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dc.contributor.authorPapadomanolakis-Pakis, Nicholasen
dc.date.accessioned2019-09-27T21:33:11Z
dc.date.available2019-09-27T21:33:11Z
dc.identifier.urihttp://hdl.handle.net/1974/26626
dc.description.abstractBackground: When measured in milligrams of morphine equivalents (MME) dispensed, Canada has the second highest rate of opioid prescribing in the world. Prescription opioids have been associated with adverse health outcomes, including opioid use disorder (OUD). This study will help to understand how patterns of initial prescription opioid use affect the risk of being treated for OUD. Objectives: To examine population-level patterns of opioid prescribing among previously opioid naïve individuals who initiated prescription opioid treatment for non-cancer pain, and to determine whether a dose-response relationship exists between average daily dose (in MME) at initiation and time to treated OUD. Methods: We conducted a population-based cohort study among opioid naïve individuals dispensed opioids for non-cancer pain between 2013 and 2016 in Ontario, Canada. The primary exposure was average daily dose (MME) at initiation of opioid therapy. Secondary exposures included opioid formulation type and total days’ supply. The outcome of interest was treated OUD. Individuals were followed for a maximum of 57 months (to March 31, 2018). We performed Kaplan-Meier survival and multivariable Cox regression to examine factors associated with risk of treated OUD. Results: 1,607,659 opioid-naïve individuals initiated a prescription opioid within the study period. The median age of individuals at initiation was 47 years (IQR 30-61), 52% were female and 88% lived in an urban community setting. The incidence rate of treated OUD within the study period was 86 cases per 100,000 person-years. Compared to an average daily dose of <20 MME at initiation, higher average daily doses were associated with greater hazard of treated OUD, 20-50 MME (HR 1.11, 95% CI: 1.02, 1.21), >50-90 MME (HR 1.29, 95% CI: 1.16, 1.44), >90-150 MME (HR 1.29, 95% CI: 1.06, 1.56), >150-200 MME (HR 2.49, 95% CI: 1.54, 4.03) and >200 MME (HR 4.15, 95% CI: 2.89, 5.97). Conclusions: Certain demographic, clinical and opioid prescription characteristics at initiation are associated with shorter times to treated OUD. Results suggest a dose-response relationship between average daily dose and time to treated OUD. This study highlights the importance of adhering to clinical practice guidelines when weighing the risks and benefits of prescription opioid initiation.en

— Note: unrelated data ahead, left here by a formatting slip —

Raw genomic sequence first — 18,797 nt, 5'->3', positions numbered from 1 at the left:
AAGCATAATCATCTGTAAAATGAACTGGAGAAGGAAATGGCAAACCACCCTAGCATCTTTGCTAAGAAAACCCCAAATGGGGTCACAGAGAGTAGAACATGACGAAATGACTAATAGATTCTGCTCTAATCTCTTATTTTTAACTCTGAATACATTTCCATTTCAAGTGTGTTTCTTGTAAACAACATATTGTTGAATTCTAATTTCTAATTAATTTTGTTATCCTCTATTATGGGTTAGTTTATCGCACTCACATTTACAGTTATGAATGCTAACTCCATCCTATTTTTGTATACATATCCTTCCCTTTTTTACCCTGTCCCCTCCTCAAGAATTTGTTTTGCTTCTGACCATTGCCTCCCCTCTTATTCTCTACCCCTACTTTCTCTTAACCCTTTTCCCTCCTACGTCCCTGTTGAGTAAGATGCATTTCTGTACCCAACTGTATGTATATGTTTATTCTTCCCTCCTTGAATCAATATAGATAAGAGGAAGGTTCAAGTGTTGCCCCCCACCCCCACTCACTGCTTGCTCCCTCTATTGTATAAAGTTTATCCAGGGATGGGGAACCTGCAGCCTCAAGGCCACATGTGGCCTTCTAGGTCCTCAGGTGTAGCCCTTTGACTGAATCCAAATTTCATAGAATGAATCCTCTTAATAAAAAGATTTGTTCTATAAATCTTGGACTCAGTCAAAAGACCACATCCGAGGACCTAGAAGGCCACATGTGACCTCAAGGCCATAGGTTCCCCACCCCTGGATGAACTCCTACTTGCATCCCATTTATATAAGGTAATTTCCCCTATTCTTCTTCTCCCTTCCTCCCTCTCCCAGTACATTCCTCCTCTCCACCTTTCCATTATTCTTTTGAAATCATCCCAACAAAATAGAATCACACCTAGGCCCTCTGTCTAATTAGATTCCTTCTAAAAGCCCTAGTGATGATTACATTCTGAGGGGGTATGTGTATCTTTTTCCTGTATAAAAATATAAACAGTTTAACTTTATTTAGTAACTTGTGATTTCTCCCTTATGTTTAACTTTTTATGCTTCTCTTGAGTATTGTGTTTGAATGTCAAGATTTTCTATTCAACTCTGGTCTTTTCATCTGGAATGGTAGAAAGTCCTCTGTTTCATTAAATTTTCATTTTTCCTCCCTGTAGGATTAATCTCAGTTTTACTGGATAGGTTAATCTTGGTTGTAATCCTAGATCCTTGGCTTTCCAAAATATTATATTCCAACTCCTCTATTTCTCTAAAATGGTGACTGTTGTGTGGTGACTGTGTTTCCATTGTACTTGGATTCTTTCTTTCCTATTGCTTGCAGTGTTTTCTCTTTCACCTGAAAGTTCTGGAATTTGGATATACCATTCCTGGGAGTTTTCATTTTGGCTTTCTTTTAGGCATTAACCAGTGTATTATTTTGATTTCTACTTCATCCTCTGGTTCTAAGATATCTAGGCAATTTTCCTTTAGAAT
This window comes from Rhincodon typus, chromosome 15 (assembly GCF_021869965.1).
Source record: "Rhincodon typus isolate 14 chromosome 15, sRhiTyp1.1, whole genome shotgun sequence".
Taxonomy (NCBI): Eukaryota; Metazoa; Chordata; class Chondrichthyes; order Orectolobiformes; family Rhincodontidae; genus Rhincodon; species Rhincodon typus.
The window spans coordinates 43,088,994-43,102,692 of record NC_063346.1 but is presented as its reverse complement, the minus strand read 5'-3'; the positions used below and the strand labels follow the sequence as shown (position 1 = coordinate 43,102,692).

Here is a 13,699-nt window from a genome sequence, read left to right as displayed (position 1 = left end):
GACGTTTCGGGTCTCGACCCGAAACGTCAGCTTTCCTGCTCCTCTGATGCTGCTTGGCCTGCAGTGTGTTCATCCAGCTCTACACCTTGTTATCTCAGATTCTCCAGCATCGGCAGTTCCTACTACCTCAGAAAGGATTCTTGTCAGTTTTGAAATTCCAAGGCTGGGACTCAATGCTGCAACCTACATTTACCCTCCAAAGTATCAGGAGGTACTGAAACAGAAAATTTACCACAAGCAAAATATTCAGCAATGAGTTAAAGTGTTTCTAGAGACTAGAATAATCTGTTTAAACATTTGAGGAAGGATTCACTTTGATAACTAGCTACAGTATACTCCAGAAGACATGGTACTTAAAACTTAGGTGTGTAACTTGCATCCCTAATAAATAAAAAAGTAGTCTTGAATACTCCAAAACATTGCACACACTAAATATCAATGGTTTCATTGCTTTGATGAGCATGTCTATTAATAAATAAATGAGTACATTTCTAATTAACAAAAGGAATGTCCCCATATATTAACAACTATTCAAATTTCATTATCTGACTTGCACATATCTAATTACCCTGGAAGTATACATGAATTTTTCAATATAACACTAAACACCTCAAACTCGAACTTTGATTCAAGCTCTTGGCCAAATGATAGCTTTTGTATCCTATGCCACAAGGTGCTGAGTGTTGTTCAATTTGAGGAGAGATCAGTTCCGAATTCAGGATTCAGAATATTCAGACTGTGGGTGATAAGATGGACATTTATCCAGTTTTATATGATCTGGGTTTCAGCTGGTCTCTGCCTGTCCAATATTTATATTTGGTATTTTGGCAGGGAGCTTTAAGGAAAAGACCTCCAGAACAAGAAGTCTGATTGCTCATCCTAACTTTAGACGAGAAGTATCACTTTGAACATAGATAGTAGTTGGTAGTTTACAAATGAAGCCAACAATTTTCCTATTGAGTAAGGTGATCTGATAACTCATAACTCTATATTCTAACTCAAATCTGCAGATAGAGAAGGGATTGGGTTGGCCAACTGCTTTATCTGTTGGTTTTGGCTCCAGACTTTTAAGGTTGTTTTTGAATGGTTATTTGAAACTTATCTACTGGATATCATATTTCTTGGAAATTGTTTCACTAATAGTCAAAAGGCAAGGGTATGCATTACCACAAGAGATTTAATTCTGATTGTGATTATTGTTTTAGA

dc.language.isoengen
dc.relation.ispartofseriesCanadian thesesen
dc.rightsQueen's University's Thesis/Dissertation Non-Exclusive License for Deposit to QSpace and Library and Archives Canadaen
dc.rightsProQuest PhD and Master's Theses International Dissemination Agreementen
dc.rightsIntellectual Property Guidelines at Queen's Universityen
dc.rightsCopying and Preserving Your Thesisen
dc.rightsThis publication is made available by the authority of the copyright owner solely for the purpose of private study and research and may not be copied or reproduced except as permitted by the copyright laws without written authority from the copyright owner.en
dc.subjectOpioidsen
dc.subjectPublic Healthen
dc.subjectEpidemiologyen
dc.subjectHealthcareen
dc.subjectAddictionen
dc.titleInitiation of Prescription Opioids for Non-Cancer Pain and Risk of Treated Opioid Use Disorder: a Population-Based Studyen
dc.typethesisen
dc.description.degreeM.Sc.en
dc.contributor.supervisorMoore, Kieranen
dc.contributor.supervisorPeng, Yingwei Paulen
dc.contributor.departmentPublic Health Sciencesen
dc.embargo.termsPlease restrict this thesis as the manuscript has not yet been submitted for publication.en
dc.embargo.liftdate2021-02-19
dc.degree.grantorQueen's University at Kingstonen


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